"There was just the two of us, and a guard who spoke Spanish," Watson tells me, laughing. "I spoke no Spanish, Andrew spoke some Spanish, and the only other contact we had was a boat coming in every Saturday to bring us provisions. We spent nearly two years there, and I thought if we could do this…"
Today, though their work still might take them far afield, Sri Lanka is home—Watson said her heart is with this island because she grew up here. The duo are working toward establishing a comprehensive habitat use plan for the Sri Lankan leopard by 2020, including a population distribution map, and assessments of its habitats across the island. But tracking this predator has always presented a challenge.
When Watson and Kittle first told me this, I was surprised. I have seen leopards in Yala National Park in southeast Sri Lanka, where the big cats draped themselves decoratively over high branches and rolled around on dusty trails as tourists watched. But Kittle explains that in Wilpattu, and pretty much everywhere else in the island nation,the Panthera pardus kotiya is notoriously shy.
"Usually cryptic carnivores like this are really difficult to spot," he said, adding that leopards manage to remain elusive despite existing in relatively high numbers in little pockets across the island.
Now, in the Peak Wilderness Sanctuary in central Sri Lanka, where tea plantations abut dense forest, encounters between leopards and people are on the rise. As more and more wilderness is cleared, Kittle and Watson say leopards and other animals are increasingly moving around and even breeding in 'habitat mosaics', or heavily fragmented forested areas surrounded by a patchwork of farms, plantations and homesteads. As a result, villagers are reporting more leopards sightings.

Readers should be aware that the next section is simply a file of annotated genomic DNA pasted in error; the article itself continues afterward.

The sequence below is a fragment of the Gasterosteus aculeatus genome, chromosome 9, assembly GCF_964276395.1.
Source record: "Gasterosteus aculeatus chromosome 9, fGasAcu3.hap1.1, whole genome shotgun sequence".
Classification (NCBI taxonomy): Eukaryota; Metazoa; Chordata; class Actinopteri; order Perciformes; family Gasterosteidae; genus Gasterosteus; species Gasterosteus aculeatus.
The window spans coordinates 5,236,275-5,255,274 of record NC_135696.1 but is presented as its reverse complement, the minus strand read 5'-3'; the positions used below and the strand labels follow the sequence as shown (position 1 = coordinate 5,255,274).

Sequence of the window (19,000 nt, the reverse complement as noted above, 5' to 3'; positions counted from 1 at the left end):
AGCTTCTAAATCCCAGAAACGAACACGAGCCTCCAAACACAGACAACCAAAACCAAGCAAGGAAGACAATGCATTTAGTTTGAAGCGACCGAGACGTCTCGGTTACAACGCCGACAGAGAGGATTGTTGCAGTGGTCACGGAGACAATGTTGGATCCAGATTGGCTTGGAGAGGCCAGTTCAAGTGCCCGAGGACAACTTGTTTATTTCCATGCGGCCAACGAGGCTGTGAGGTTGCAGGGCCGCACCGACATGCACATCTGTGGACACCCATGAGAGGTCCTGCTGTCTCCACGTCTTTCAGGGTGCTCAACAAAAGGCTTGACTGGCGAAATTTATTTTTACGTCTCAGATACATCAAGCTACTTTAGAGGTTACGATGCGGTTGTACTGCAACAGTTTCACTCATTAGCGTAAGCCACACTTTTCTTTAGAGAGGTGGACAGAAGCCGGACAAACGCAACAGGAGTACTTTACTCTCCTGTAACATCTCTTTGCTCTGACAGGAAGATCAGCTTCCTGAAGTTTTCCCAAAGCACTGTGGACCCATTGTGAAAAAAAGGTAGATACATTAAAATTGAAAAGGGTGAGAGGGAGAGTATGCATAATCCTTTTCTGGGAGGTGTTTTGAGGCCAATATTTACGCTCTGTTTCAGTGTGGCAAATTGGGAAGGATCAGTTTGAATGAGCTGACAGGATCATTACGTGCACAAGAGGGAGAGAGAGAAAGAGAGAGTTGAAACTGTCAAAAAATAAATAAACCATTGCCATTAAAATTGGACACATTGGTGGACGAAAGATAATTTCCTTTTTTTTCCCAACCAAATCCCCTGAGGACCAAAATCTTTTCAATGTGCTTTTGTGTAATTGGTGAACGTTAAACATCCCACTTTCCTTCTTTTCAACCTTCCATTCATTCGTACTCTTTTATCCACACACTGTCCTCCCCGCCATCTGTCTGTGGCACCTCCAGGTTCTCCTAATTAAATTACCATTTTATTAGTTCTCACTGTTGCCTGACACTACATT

With one legendary exception—in the 1920s, the 'maneater of Punanai' was a voracious killer—Sri Lankan leopards are not maneaters.
In Dickoya, people have escaped encounters with the animal with just some deep scratches. Watson and Kittle, increasingly called on to reassure nervous communities, use these incidents to help convince villagers that the leopards are likely as frightened of the people as the people are of them. Working closely with the management of sprawling tea estates, they are now trying to find ways to prevent humans from barging in on the leopards. But to do this, they first have to know where they will be.
In the years that Watson and Kittle have been out in the field, they've seen the tracking technology available evolve. In their earliest forays into the field, they would rely on sighting the animals directly and recording each encounter. Some of Yala's leopards, such as one who boasted bold spots in the shape of a 'W' on his forehead, were immediately recognizable, others could only be identified by closely examining photographs of the unique pattern of rosettes on their bodies.
The couple would also rely on tracing Paw Impression Pads: sweeping leaf litter away from a likely spot, they would create a sandy clearing, then return to record pugmarks. This technique allowed them to set up TrailMasters, camera traps that ran on film, to monitor spots where there was a lot of leopard traffic.
Watson and Kittle stuck with the technology up until 2012, before they switched to digital cameras. Film cameras could be cumbersome in the field, demanding hooking up wires and multiple components, but digital ones offered better battery life, were usually more weather resistant, and enabled them to get results faster and cover larger areas.